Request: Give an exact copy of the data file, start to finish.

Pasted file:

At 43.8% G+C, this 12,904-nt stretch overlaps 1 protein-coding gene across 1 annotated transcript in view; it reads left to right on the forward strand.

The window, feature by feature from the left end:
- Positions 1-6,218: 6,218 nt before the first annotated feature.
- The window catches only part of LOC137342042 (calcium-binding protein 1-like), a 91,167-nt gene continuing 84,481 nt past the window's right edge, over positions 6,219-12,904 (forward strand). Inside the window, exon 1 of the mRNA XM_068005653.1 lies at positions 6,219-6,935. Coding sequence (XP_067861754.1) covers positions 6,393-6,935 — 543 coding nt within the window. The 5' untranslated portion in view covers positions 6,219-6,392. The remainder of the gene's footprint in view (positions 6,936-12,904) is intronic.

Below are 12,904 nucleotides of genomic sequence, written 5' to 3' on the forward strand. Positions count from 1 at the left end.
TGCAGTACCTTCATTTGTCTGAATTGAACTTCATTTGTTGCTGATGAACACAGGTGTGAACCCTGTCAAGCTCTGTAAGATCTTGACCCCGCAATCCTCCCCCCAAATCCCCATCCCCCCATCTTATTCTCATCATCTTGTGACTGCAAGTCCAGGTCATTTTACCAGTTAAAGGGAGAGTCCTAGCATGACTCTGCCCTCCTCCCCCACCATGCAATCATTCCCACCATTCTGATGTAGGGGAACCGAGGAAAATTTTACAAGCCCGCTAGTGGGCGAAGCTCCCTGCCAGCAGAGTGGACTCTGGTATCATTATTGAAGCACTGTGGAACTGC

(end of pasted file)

At 43.8% G+C, this 12,904-nt stretch overlaps 1 protein-coding gene across 1 annotated transcript in view; it reads left to right on the forward strand.

The window, feature by feature from the left end:
- Positions 1-6,218: 6,218 nt before the first annotated feature.
- The window catches only part of LOC137342042 (calcium-binding protein 1-like), a 91,167-nt gene continuing 84,481 nt past the window's right edge, over positions 6,219-12,904 (forward strand). Inside the window, exon 1 of the mRNA XM_068005653.1 lies at positions 6,219-6,935. Coding sequence (XP_067861754.1) covers positions 6,393-6,935 — 543 coding nt within the window. The 5' untranslated portion in view covers positions 6,219-6,392. The remainder of the gene's footprint in view (positions 6,936-12,904) is intronic.

Below are 12,904 nucleotides of genomic sequence, written 5' to 3' on the forward strand. Positions count from 1 at the left end.
TGCAGTACCTTCATTTGTCTGAATTGAACTTCATTTGTTGCTGATGAACACAGGTGTGAACCCTGTCAAGCTCTGTAAGATCTTGACCCCGCAATCCTCCCCCCAAATCCCCATCCCCCCATCTTATTCTCATCATCTTGTGACTGCAAGTCCAGGTCATTTTACCAGTTAAAGGGAGAGTCCTAGCATGACTCTGCCCTCCTCCCCCACCATGCAATCATTCCCACCATTCTGATGTAGGGGAACCGAGGAAAATTTTACAAGCCCGCTAGTGGGCGAAGCTCCCTGCCAGCAGAGTGGACTCTGGTATCATTATTGAAGCACTGTGGAACTGC